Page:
In my previous post, I talked about the technologies that transformed buildings in the late 19th and early 20th centuries. Here, we’ll look at the state of today’s facilities and steps building owners and managers can take to drive efficiency at every level of their organization.
Many of the structures we work in on a day-to-day basis are in fact “buildings of the past.” These aging buildings present many challenges. In the U.S., commercial buildings waste about 30 percent of the energy they consume, in part due to the age of the facility. Energy waste in older buildings usually comes from five places:
- Insulation: Insulation that has been torn, compressed, retains moisture, is missing or is simply inefficient due to old technology creates a huge opportunity for energy leakage from a building.
- HVAC: Heating, ventilation and air conditioning use a tremendous amount of electricity and fuel. HVAC and lighting account for 70 percent of the utility bill for most commercial and industrial facilities. Coupling HVAC with automated system controls produces significant efficiencies.
- Lighting: Old buildings typically use lights that are inefficient and are either on or off based on a traditional light switch. Using occupancy sensor lighting fixtures as well as lighting control programs can significantly reduce commercial lighting costs. Advances in lighting technology can offer energy savings up to 20 percent.
- Windows: Poorly designed windows leak air and lose energy. They can also create a greenhouse effect that drives up the cost of air conditioning. Replacing windows can increase efficiency up to three times.
- Chimney: Chimney exhaust contains a lot of wasted heat and moisture. In most old buildings, it simply rises up into the atmosphere and is forgotten. New technology can capture a large percentage of that heat and moisture and recycle it into other uses within the building.
Poorly maintained or outdated technologies use a great deal more energy than the newer systems which have steadily improved rates of efficiency. Updating the systems and technology in these areas can significantly improve a building’s efficiency. Not only will it yield significant cost savings, but will also cut back on carbon dioxide emissions.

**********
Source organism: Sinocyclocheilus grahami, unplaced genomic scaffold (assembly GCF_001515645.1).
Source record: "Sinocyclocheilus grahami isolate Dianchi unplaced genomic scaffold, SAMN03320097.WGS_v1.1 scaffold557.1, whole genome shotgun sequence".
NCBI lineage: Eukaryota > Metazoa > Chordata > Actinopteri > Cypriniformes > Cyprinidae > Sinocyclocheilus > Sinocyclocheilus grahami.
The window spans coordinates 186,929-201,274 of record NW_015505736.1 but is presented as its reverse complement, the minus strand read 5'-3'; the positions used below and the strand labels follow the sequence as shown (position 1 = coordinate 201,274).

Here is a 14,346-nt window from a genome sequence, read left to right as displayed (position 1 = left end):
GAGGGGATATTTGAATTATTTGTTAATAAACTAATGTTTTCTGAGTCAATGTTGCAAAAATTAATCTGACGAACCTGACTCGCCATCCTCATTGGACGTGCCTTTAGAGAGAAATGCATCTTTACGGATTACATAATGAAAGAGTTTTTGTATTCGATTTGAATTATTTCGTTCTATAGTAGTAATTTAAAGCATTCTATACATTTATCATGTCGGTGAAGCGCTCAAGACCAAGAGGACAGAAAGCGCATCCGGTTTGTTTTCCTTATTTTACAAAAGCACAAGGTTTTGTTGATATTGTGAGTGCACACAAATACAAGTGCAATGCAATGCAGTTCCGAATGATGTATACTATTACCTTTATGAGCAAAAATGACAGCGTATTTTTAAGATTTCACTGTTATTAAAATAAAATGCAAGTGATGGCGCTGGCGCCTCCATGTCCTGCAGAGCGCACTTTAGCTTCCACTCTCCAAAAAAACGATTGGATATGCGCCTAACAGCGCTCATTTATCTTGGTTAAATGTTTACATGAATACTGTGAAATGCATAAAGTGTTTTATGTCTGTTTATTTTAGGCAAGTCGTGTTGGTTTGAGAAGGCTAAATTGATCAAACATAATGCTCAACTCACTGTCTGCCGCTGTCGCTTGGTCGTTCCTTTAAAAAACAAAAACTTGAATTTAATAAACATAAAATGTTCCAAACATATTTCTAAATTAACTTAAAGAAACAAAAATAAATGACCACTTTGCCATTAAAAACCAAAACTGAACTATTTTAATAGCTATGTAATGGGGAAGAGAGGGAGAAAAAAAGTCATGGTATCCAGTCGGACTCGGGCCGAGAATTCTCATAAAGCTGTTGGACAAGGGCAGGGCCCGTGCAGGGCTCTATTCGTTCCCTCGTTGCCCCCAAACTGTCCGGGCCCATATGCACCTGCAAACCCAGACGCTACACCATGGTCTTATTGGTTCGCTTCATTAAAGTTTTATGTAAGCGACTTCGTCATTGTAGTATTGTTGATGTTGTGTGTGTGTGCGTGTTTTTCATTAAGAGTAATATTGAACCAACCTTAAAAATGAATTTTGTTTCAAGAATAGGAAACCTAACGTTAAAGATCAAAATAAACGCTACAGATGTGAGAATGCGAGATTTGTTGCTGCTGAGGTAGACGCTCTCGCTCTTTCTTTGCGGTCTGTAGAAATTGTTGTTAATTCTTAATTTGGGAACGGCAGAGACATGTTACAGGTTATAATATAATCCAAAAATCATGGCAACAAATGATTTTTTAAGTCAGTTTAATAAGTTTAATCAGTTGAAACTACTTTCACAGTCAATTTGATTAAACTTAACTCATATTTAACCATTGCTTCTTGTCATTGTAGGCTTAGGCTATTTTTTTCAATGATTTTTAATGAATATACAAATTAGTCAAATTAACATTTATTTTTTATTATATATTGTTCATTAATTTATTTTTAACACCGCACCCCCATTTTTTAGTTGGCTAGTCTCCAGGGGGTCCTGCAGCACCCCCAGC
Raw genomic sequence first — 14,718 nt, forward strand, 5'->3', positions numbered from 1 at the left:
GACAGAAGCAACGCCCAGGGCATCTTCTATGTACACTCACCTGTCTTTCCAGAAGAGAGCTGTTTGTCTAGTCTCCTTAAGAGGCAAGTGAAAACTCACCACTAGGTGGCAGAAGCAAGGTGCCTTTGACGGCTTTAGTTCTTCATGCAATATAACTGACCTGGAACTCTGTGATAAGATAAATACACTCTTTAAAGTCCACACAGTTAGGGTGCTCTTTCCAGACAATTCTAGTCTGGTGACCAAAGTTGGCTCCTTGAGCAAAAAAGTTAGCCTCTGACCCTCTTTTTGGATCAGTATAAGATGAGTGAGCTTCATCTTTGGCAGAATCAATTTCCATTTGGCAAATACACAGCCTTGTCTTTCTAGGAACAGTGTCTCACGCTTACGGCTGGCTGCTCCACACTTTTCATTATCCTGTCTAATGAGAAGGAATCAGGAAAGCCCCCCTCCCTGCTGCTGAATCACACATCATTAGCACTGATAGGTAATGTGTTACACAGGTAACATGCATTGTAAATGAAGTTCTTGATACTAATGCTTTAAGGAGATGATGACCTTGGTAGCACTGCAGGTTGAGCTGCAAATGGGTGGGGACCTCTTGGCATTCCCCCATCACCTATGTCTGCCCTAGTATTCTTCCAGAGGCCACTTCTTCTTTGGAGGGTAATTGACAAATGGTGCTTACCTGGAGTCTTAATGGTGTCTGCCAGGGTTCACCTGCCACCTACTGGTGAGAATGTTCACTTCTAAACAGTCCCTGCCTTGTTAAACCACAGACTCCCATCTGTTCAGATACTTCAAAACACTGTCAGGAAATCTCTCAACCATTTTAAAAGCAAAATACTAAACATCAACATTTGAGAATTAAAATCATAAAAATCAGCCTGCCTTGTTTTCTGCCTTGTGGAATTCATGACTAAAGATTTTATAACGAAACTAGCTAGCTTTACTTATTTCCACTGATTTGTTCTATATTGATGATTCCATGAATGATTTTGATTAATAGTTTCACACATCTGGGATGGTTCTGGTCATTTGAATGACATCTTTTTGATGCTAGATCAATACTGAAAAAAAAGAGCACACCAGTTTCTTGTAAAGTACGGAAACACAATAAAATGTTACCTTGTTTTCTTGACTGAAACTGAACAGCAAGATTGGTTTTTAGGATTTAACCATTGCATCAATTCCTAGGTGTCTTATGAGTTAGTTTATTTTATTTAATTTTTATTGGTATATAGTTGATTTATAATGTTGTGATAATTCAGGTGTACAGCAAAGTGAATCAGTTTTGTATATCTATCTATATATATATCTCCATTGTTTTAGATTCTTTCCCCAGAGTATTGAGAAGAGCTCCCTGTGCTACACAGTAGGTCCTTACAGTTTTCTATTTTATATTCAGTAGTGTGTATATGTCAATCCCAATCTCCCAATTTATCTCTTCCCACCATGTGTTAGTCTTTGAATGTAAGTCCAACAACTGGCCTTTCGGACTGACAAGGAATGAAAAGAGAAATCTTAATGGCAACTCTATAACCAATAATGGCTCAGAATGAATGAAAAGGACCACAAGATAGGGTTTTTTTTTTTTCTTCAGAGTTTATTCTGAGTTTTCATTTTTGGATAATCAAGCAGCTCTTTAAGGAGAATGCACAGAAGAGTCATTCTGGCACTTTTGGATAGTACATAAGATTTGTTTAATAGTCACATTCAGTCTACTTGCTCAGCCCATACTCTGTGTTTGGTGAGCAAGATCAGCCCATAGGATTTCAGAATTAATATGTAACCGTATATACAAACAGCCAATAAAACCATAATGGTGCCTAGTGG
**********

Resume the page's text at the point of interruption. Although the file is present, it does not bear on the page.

Organizations are increasingly considering efficiency when constructing new facilities, as tenants are more interested in the energy efficiency of their buildings. The top driver for green building is now client demand – which jumped from 35 percent in 2012 to 40 percent in 2014 – while the number one obstacle to creating green buildings is higher perceived first costs. However, the value of green buildings is clear, as they can provide significant long-term savings including:
- Operating costs decrease 8-9 percent
- Building value increases 7.5 percent
- Return on investment improves 6.6 percent
- Maintenance costs reduce 13 percent
Another key area where buildings are evolving is with integration and connectivity. According to Gartner, smart commercial buildings will be the biggest users of Internet of Things (IoT) technology through 2017, with the installed bases of IoT sensors in commercial buildings growing from 377.3 million in 2015 to well over a billion in 2018. The market for building IoT is forecasted to grow from $46 billion in 2014 to $155 billion in 2020. This new level of connectivity will change the face of buildings of tomorrow.
In our next and final post in this series, we’ll take a look at buildings of the future, focusing on how they will use connected technologies to be more energy efficient and space effective. Until then learn more about the systems that will drive the efficient and connected buildings of tomorrow here.